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A Summer of Enrichment

STEM Students

EHS STEM students take full advantage of high-profile programs

Special to The Advocate

  A group of enterprising Everett High School (EHS) students spent a portion of their summer immersed in high-visibility STEM programs with renowned educators and at world-class institutions, another indicator of the district’s commitment to providing students with exposure to the latest and greatest in technology and science.

  “Our students want to learn, and they will do whatever is necessary to accomplish their goals,” said veteran EHS science teacher Nancy Cianchetta, who has been instrumental in connecting students to prestigious internships and summer opportunities.

  To begin the summer of 2022, EHS students took a field trip to the laboratories of the Massachusetts Institute of Technology (MIT), including the National Science Foundation Center for Brains, Minds + Machines. The trip was made possible by MIT Diversity and Outreach Coordinator Mandana Sassanfar, Ph.D., Superintendent Priya Tahiliani and Everett Public Schools (EPS) Chief Financial Officer Anu Medappa Jayanth. EHS students from a variety of grades and pathways had the opportunity to meet scientists, tour labs and imagine themselves as researchers at a top-tier college.

  EHS students craving more in-depth work can pursue highly competitive internships that allow them to engage directly with professionals and students from across the state in academic settings and work environments. One of the most desired STEM internships is the Leaders through Education, Action and Hope (LEAH) Knox Scholars Summer Project, and this summer EHS boasted seven participants in the program hosted by the MIT Biology Department: Nicole Mumbi, Lakisha Kirnon, Dyna Louis, Breetika Maharjan, Chris Mumbi, Kirtsy Hall and Darian Ventura.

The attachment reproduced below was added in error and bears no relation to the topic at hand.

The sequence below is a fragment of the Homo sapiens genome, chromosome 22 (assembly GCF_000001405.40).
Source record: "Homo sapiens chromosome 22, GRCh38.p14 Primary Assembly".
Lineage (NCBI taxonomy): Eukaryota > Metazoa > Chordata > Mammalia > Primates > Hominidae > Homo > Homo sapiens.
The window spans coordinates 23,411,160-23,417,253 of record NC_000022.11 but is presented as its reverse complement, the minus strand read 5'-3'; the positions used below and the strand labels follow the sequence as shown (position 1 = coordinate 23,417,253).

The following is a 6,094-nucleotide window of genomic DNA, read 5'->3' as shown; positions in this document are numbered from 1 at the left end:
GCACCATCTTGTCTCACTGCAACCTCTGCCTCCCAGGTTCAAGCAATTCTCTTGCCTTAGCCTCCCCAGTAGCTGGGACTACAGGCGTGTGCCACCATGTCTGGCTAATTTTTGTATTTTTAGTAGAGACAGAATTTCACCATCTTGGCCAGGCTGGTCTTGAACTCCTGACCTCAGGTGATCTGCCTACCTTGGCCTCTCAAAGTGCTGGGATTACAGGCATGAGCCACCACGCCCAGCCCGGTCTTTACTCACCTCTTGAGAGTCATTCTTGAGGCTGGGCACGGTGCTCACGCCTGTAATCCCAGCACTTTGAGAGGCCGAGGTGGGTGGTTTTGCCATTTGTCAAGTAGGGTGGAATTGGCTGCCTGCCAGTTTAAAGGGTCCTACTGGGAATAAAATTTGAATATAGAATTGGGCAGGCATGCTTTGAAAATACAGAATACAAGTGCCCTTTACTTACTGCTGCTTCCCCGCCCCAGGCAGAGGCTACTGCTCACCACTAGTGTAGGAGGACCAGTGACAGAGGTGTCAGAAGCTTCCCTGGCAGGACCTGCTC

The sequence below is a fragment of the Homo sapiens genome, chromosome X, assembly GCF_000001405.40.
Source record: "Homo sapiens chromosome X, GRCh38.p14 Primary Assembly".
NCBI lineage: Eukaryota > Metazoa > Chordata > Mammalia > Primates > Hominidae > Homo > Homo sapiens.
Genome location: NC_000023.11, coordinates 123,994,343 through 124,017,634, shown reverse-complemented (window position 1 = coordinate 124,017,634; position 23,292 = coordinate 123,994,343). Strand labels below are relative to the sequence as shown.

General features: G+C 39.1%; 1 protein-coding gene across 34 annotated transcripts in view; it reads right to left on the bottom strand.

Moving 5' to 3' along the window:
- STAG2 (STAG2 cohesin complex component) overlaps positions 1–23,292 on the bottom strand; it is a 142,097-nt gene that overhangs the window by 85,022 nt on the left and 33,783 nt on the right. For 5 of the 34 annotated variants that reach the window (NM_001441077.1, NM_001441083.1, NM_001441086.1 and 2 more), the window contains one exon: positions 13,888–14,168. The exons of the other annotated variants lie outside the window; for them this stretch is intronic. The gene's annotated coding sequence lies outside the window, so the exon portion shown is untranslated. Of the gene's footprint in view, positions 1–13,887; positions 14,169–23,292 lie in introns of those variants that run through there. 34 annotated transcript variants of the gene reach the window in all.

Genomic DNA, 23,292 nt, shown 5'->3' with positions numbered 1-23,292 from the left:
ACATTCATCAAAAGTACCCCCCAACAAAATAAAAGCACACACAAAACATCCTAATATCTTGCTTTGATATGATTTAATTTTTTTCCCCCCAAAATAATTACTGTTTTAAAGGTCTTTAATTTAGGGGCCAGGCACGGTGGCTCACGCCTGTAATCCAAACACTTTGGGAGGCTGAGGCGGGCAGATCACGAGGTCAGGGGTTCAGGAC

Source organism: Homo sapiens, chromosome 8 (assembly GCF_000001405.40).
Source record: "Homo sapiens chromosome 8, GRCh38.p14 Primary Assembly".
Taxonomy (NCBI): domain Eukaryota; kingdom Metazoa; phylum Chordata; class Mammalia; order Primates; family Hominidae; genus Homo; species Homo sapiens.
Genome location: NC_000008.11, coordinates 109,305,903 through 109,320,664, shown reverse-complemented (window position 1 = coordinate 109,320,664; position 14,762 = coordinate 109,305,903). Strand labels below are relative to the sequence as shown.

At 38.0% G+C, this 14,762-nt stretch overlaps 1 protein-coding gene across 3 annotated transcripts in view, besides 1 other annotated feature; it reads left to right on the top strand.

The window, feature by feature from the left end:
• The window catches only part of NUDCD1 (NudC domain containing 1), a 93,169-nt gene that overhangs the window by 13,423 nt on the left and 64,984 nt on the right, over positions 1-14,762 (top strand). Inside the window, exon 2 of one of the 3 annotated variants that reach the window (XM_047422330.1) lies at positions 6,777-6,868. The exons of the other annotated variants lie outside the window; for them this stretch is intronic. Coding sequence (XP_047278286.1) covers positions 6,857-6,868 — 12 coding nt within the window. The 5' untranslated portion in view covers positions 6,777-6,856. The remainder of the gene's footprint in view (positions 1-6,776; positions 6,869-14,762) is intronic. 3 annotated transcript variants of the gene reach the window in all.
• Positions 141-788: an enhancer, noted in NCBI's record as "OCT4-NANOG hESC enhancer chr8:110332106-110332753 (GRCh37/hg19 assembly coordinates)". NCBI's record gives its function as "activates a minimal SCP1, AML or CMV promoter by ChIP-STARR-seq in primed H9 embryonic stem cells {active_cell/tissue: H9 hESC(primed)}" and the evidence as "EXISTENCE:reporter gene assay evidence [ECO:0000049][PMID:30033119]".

According to leahknoxscholars.org, “LEAH is a science, technology, engineering, and math (STEM), college readiness, and workforce development program for low-income high school students of color.” The organization and its partners created expanding opportunities for students to learn from researchers in some of the area’s best biotechnology labs, colleges and universities. Participants complete a paid, four-week intensive summer research experience that exposes juniors and seniors to the skills required to conduct biomedical research and the chance to meet scientists and experience the excitement of scientific discovery. Students conclude the internship by presenting research on a variety of biotechnology topics. The LEAH Knox Scholars is funded in part by MassBioEd, BioBuilders and the Massachusetts Life Science Centers partnered with MIT.

  In addition to the LEAH Knox interns, EHS senior and STEM Academy student Kien Lau was a member of MIT’s Broad Summer Scholars Program. He concluded his summer by sharing his research on Polygenic Risk Scores related to Type 2 diabetes.

  Rounding out Everett’s impressive list of summer scholars is Allied Health Academy student and senior Isabella Sousa, who joined the Forsyth Student Scholars Summer Internship Program. During this eight-week internship, students are paired with, and mentored by, a faculty researcher. Sousa and her mentor completed work on diabetic bone disease.

Creating new traditions: PreK events and Back to School Bash are huge hits with families

  Building on the success of two inaugural events that premiered last summer, EPS once again held two celebrations for students and families to mark the start of the school year. Up first were special gatherings for prekindergarten families held at the Room Escape Boston in Chelsea. The Webster Extension celebration was on August 23, followed by the Adams School on August 24. The festivities included games, arts & crafts, giveaways, an indoor playground and free food from Texas Roadhouse and desserts from Spinelli’s. Those who attended also had the chance to meet teachers and the Web Ex and Adams School Head Teachers, Jessyca Redler and Laurie Stokes. Superintendent Tahiliani and her team launched these events in 2021 to give first- and second-year EPS families the chance to meet pre-K teachers and other members of their school communities.

  Another event that was held for the second consecutive year was the EPS Back to School Bash. The district-wide event was held on Monday, August 29 in front of Everett High School. There was food from The Chicken and Rice Guys, the Cookie Monstah and Richie’s Slush, as well as games and activities, a photo booth and giveaways. The district’s partners from the Eliot Family Resource Center and the Everett Haitian Community Health Center helped make the festivities a big success with the approximately 1,200 people who attended.

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